Xiaomi responded to Huawei’s patent infringement lawsuit


Huawei has sued Xiaomi for four patent infringements, according to the Announcement of Acceptance of Administrative Rulings on Major Patent Infringement Disputes published in the 02 edition of the National Intellectual Property News.

According to Yinpersimmon Finance, Xiaomi responded that the two sides are in active negotiations over patent licensing; China’s intellectual property protection system provides a plurality of settlement mechanisms, including administrative and judicial mediation. It is industry practice to resolve licensing issues through third-party mediation mechanisms, and both Huawei and Xiaomi believe that IP licensing and cooperation is conducive to promoting innovation and the public interest, and that mediation is an effective channel to help achieve licensing. While continuing to actively negotiate, the two sides are seeking to utilize a diverse range of mediation mechanisms to help them reach an agreement.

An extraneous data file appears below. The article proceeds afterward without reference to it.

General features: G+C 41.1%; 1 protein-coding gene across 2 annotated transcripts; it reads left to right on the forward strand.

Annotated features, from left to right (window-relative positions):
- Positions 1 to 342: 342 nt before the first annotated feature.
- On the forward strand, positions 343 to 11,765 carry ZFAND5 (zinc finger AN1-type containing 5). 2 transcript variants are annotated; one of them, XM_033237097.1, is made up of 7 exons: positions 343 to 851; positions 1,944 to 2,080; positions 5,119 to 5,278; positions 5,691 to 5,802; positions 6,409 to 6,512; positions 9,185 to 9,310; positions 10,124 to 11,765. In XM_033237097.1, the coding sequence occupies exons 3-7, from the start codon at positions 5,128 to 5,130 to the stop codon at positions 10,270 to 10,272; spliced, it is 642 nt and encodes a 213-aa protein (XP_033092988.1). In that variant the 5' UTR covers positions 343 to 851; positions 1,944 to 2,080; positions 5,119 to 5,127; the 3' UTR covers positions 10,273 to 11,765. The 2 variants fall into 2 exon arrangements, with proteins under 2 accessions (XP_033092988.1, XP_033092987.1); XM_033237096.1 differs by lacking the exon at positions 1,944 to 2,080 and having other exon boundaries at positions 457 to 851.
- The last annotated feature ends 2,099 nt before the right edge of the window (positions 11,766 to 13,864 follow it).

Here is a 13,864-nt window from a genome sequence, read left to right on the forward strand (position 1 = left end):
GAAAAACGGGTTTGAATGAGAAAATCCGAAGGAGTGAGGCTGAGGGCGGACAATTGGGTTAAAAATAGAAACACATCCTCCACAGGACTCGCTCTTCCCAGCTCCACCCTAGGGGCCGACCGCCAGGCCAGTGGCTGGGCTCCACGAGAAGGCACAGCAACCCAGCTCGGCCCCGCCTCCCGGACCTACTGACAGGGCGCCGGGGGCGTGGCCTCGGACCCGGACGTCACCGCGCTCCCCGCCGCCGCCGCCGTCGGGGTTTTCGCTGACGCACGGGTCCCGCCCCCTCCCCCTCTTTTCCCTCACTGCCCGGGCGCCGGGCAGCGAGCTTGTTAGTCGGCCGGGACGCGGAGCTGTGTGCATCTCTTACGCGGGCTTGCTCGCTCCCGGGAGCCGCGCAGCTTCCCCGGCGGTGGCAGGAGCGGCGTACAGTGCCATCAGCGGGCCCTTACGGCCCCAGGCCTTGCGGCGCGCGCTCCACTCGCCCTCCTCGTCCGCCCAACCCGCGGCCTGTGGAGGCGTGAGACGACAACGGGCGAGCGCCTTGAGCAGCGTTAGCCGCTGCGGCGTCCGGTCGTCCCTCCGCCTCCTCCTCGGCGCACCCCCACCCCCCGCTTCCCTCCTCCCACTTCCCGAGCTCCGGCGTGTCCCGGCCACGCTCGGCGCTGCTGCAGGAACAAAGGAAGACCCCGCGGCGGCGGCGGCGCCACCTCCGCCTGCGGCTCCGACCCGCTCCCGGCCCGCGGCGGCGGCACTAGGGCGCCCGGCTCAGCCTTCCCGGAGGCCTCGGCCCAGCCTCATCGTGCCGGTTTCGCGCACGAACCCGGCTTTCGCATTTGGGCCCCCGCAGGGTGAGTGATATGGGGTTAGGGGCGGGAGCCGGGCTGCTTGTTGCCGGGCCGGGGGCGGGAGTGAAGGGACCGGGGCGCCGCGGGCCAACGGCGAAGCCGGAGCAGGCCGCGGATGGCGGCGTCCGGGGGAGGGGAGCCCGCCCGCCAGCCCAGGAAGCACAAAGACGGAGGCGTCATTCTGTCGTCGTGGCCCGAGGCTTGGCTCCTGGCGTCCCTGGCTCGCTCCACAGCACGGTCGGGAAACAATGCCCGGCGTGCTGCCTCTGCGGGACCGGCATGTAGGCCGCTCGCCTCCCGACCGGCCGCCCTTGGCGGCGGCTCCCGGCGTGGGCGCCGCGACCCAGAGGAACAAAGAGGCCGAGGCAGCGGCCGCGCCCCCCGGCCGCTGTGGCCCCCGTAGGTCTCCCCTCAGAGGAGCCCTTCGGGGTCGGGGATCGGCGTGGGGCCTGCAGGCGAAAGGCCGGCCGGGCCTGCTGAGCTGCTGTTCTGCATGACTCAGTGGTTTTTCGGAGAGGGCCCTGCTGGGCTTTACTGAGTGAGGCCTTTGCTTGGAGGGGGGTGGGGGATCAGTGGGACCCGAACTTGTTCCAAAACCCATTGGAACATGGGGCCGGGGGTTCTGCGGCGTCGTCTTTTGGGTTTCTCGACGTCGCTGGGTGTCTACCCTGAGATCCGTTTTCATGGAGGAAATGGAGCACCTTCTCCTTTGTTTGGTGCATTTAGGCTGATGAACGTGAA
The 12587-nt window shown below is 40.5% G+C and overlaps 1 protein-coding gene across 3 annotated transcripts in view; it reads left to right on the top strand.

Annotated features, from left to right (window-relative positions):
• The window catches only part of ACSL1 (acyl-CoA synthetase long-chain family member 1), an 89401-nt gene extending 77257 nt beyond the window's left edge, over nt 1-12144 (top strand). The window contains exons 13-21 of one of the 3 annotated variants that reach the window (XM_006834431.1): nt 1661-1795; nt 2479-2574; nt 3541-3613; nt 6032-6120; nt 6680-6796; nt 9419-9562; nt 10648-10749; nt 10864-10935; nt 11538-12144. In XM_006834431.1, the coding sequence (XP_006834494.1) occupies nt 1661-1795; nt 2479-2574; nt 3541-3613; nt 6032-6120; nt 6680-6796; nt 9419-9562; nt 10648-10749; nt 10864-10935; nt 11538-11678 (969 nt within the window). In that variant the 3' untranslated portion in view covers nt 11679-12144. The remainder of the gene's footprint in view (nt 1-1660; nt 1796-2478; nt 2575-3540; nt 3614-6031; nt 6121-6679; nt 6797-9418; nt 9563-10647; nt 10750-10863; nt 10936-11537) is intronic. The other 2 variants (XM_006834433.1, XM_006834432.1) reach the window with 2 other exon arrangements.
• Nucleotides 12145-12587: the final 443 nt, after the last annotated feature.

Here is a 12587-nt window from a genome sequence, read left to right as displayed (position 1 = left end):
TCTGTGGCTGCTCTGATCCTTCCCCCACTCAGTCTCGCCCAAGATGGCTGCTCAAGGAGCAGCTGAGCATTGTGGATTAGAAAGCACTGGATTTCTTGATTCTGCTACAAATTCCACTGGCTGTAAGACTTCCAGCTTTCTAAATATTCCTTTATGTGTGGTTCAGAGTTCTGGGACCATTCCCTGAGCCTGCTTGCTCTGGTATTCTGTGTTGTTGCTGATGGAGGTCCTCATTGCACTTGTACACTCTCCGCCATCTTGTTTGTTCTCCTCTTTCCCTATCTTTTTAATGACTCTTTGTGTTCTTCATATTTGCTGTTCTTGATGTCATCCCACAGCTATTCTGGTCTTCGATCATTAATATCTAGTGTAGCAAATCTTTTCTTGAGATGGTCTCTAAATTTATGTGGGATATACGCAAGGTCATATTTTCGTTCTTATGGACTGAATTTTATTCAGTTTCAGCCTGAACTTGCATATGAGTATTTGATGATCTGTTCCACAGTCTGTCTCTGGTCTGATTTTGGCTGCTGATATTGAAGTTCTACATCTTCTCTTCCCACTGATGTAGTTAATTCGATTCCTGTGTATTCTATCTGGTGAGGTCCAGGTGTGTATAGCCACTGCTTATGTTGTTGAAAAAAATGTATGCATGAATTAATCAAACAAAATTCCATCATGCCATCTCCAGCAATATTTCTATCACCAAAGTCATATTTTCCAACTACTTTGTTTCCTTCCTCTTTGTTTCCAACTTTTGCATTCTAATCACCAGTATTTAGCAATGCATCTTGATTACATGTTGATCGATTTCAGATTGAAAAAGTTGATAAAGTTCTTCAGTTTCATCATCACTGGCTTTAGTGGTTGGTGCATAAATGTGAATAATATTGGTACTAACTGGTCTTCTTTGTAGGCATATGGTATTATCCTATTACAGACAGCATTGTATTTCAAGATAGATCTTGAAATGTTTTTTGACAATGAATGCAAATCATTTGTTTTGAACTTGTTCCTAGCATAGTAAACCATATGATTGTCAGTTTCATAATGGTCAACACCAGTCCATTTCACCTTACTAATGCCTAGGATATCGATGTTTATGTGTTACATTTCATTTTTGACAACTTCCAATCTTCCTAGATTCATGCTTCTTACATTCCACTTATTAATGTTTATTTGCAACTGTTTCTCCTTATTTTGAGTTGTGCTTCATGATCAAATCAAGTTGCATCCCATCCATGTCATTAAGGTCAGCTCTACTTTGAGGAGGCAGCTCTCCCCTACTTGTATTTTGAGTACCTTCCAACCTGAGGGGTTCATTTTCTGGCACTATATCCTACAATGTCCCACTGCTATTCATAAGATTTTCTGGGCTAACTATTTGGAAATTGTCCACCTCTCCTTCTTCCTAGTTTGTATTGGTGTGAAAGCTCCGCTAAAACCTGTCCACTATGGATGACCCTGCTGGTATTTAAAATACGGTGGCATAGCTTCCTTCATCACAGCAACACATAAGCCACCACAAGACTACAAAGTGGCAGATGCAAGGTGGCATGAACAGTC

According to the Announcement of Acceptance of Administrative Decision on Major Patent Infringement Disputes, on January 17, 2023, the State Intellectual Property Office accepted the case of infringement of four Chinese patents by Xiaomi, which was proposed by the requestor Huawei. From the contents disclosed in the case, the four patents involved in the dispute are respectively “method and device for sending control signaling”. “A Method of feedback ACK/NACK information during carrier aggregation, base Station and user device”, “A method of obtaining panoramic image and terminal”, “a method of lock screen and mobile terminal”. In terms of patent content, cases 1 and 2 relate to 4G/LTE technology, which is a standard essential patent SEP. Cases 3 and 4 involve cellphone photography and unlocking technology that is not a SEP patent.

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igeekphone noted that at the opening of the World Design Capital 2022 conference last year, Huawei managing director and Terminal BG CEO Richard Yu made a joke about patent infringement. “In many industries, especially in China, they copy our designs,” he said. Including some of our patents, people use them without paying us royalties, and then claim them as their own patents, and even copy some things.”


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